It’s fair to say that each stop was a taste sensation; we just didn’t realise that Kathmandu had such a thriving street-food scene.

While the food was delicious (like, really delicious!), stepping off the well worn tourist path and into local bahas and through narrow alleyways, while learning all about the history of Kathmandu from Sandib was an unexpected benefit. A word of warning through - if you’re taller than five feet, mind your head — in Nepal the mountains are high but the doorways not.

There is no doubt in our mind we would never have found these food stalls without this tour, and we highly recommend it as one of the best things to do in Kathmandu


Book | Kathmandu Secret food tour with Backstreet Academy

Street food snacks in Kathmandu, Nepal
A delicious bowl of momos we ate on our Kathmandu food tour


CHILL OUT IN THE GARDEN OF DREAMS | Best places to visit in Kathmandu

When the hustle and bustle of Kathmandu gets you down, pop into the Garden of Dreams just outside of Thamel for a relaxed oasis of tranquility.

In this beautiful neo-classical garden you’ll find pavilions, verandahs, fountains and a relaxing amphitheatre where you can chill out on one of the pillows provided. It’s also evidently the romantic destination of choice for Nepalis, with lovebirds on every corner!

There’s also the Kaiser restaurant which does a damn fine hamburger if you’re craving a western delicacy!


Where | 5 min walk from Thamel, Kathmandu

Cost | $2 USD per person

Reviews | Check out Tripadvisor reviews

Read more | Our time exploring Kathmandu's Garden of Dreams

Visiting the Garden of Dreams is one of the best things to do in Kathmandu
What to do in Kathmandu? Visit the Garden of Dreams


Enjoy a homestay just outside of Kathmandu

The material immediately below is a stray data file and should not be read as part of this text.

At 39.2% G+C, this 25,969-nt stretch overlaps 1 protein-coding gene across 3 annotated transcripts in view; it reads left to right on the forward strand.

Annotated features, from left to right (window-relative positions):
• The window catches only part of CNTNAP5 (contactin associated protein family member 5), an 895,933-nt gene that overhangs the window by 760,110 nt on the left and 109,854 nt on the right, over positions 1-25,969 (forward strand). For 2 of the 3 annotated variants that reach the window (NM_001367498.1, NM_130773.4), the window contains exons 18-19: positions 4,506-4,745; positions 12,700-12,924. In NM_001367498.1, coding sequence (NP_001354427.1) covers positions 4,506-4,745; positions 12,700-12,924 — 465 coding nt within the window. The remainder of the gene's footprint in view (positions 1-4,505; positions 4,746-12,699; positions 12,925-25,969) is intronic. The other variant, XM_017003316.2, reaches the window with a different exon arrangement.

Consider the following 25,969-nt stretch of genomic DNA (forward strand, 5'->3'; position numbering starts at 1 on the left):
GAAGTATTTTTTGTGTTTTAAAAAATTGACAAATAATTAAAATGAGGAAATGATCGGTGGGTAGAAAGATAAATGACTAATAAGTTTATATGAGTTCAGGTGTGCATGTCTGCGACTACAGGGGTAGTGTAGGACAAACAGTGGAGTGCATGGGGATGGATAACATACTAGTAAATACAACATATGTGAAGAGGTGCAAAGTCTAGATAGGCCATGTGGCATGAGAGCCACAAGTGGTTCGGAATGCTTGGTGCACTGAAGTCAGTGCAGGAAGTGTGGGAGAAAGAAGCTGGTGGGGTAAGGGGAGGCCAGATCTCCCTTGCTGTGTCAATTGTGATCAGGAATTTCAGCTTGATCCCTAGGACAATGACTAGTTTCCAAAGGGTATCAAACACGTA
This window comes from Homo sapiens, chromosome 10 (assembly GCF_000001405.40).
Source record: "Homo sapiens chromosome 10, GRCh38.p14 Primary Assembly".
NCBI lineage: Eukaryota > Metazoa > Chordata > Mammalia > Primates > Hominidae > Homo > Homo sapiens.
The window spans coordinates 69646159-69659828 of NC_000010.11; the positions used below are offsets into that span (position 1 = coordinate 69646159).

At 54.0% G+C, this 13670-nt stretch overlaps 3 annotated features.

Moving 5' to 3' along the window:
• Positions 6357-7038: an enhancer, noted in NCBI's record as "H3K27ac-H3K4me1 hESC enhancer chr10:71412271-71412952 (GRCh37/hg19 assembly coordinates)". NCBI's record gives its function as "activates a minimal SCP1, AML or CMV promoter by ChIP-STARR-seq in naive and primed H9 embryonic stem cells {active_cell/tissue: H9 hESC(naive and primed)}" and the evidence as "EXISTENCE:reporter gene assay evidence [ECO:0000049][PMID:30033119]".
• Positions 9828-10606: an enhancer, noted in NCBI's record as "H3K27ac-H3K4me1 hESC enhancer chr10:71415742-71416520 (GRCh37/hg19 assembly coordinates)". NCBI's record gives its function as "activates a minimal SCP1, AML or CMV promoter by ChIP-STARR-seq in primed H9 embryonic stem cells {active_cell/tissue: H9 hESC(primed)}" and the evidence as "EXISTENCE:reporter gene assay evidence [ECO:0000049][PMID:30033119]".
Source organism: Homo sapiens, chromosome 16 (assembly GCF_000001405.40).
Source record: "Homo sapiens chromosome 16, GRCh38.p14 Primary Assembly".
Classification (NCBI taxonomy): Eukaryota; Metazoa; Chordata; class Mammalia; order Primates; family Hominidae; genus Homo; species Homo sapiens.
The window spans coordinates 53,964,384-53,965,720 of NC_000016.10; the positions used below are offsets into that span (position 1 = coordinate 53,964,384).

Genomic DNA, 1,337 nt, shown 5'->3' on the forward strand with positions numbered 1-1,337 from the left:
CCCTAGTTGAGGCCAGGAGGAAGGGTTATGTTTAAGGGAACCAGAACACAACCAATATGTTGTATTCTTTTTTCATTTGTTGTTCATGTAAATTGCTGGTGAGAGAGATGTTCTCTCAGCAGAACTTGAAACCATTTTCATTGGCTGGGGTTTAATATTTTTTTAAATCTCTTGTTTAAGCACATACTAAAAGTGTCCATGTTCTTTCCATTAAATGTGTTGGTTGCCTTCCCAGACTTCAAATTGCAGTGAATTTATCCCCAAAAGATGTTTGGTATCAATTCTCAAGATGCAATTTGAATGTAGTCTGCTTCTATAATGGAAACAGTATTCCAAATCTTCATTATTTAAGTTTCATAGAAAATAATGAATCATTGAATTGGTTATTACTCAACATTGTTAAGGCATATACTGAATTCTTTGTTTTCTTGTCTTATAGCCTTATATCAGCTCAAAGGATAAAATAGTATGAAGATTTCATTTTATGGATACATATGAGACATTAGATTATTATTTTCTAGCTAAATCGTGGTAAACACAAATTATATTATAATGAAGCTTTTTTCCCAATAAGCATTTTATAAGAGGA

If you’re keen for a super authentic experience that empowers women and gives back to local communities, then you can’t miss a community homestay.

Just 32km and two hours drive from Kathmandu is Panauti, the stunning Newari village complete with red-brick buildings and intricate wood trimmings, surrounded by rice terraces carved into the foothills of the Himalayas.

More importantly, it’s home to the Panauti Community Homestay project, where a group of strong, independent Nepali women are stepping outside their comfort zones, building profitable businesses, and transforming the idea of a what a woman in rural Nepal is capable of today.

The premise of the homestay is simple: connect global travellers on homestays with local women and their families. The project was launched in 2013 with just 2 women, a number that’s swelled to 20 women and families today.

Homestay participants get close to the authentic lifestyle of the Nepali people, learning to cook traditional food, such as dal bhat and yomari (which Mark completely failed at!), harvest fresh produce, and build an understanding of the local culture and traditions. There are also local hikes into the surrounding lush hills, or the chance to explore the beautiful local village (full of the most warm locals you’ll meet in Nepal).

Not only are the benefits to to travellers amazing, the local community is also benefitting greatly - a family involved in the Panauti project can earn up to USD $400 per month - a very comfortable amount in Nepal. 80% of the income made from homestays like these goes straight to the women in charge, while 20% is deposited into a community fund that supports scholarships, sanitation training, and built the community hall a few minutes walk away from where we’re sitting right now.

Not only will you have the most authentic experience, you’re giving back to local communities, and helping empower women in Nepal.